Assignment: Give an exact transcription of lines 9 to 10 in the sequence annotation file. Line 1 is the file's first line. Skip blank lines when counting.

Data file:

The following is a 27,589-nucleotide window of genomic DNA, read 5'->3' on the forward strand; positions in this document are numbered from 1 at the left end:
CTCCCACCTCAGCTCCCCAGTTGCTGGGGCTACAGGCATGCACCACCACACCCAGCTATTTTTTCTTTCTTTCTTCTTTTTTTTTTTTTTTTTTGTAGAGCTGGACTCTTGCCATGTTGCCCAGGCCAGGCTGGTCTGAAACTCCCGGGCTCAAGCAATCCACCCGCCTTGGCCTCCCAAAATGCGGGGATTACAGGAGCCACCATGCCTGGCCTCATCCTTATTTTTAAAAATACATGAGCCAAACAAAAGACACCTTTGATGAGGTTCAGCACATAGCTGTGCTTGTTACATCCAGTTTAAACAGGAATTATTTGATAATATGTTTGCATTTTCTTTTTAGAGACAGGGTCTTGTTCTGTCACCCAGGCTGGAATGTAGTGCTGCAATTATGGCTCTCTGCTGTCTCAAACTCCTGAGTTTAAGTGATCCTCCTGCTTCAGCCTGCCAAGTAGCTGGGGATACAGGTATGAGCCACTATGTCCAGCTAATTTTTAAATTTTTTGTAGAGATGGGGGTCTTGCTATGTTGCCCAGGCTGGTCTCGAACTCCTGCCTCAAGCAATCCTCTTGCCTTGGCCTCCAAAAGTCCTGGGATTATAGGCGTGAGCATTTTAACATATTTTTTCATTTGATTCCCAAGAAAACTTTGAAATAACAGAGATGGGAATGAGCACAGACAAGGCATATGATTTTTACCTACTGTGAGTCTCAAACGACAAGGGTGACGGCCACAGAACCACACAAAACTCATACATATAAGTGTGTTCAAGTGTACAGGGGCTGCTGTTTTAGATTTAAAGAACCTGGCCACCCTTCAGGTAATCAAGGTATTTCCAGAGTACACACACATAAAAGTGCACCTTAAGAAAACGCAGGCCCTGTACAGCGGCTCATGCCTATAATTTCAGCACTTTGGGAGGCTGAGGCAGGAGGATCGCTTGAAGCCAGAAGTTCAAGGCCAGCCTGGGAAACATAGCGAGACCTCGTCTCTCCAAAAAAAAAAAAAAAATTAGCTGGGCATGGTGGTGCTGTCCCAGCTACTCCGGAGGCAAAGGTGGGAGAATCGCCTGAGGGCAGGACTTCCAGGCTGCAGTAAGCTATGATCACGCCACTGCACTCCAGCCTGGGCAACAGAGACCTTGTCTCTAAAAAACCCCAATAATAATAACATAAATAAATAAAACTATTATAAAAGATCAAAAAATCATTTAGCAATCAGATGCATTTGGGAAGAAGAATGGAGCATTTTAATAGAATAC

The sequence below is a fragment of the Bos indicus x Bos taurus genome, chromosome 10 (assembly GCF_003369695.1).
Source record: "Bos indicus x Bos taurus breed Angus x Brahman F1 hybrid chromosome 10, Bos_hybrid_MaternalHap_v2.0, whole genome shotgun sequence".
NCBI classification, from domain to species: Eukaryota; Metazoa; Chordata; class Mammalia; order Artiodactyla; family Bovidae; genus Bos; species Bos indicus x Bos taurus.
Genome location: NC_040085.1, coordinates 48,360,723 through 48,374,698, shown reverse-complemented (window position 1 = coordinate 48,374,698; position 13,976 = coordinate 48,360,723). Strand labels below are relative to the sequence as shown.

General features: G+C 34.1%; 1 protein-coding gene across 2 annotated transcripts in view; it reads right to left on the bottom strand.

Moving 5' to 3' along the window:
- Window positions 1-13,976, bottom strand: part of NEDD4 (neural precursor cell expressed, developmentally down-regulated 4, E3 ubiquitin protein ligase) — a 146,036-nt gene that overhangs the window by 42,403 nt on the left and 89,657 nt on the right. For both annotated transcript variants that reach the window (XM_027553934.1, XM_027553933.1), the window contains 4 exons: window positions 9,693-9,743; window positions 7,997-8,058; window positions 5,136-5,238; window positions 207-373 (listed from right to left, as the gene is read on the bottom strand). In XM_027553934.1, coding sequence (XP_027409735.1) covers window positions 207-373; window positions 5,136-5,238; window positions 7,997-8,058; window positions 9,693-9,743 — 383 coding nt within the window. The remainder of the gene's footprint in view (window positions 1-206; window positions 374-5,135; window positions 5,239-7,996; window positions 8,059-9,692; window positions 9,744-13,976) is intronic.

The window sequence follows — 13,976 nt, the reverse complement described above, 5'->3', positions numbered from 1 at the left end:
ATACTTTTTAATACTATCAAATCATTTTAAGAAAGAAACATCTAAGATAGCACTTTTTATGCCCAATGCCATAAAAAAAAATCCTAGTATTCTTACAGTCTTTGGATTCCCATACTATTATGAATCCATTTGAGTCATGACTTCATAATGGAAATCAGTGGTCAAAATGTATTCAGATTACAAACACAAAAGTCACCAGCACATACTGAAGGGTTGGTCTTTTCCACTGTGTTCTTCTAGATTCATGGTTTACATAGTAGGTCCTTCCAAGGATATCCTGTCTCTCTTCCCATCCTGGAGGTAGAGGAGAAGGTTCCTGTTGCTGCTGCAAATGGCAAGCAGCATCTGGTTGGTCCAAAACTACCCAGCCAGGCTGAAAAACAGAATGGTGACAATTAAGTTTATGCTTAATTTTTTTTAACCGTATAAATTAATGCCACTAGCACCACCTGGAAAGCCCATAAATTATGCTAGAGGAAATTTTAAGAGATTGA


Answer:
- Window positions 1-13,976, bottom strand: part of NEDD4 (neural precursor cell expressed, developmentally down-regulated 4, E3 ubiquitin protein ligase) — a 146,036-nt gene that overhangs the window by 42,403 nt on the left and 89,657 nt on the right. For both annotated transcript variants that reach the window (XM_027553934.1, XM_027553933.1), the window contains 4 exons: window positions 9,693-9,743; window positions 7,997-8,058; window positions 5,136-5,238; window positions 207-373 (listed from right to left, as the gene is read on the bottom strand). In XM_027553934.1, coding sequence (XP_027409735.1) covers window positions 207-373; window positions 5,136-5,238; window positions 7,997-8,058; window positions 9,693-9,743 — 383 coding nt within the window. The remainder of the gene's footprint in view (window positions 1-206; window positions 374-5,135; window positions 5,239-7,996; window positions 8,059-9,692; window positions 9,744-13,976) is intronic.

The window sequence follows — 13,976 nt, the reverse complement described above, 5'->3', positions numbered from 1 at the left end: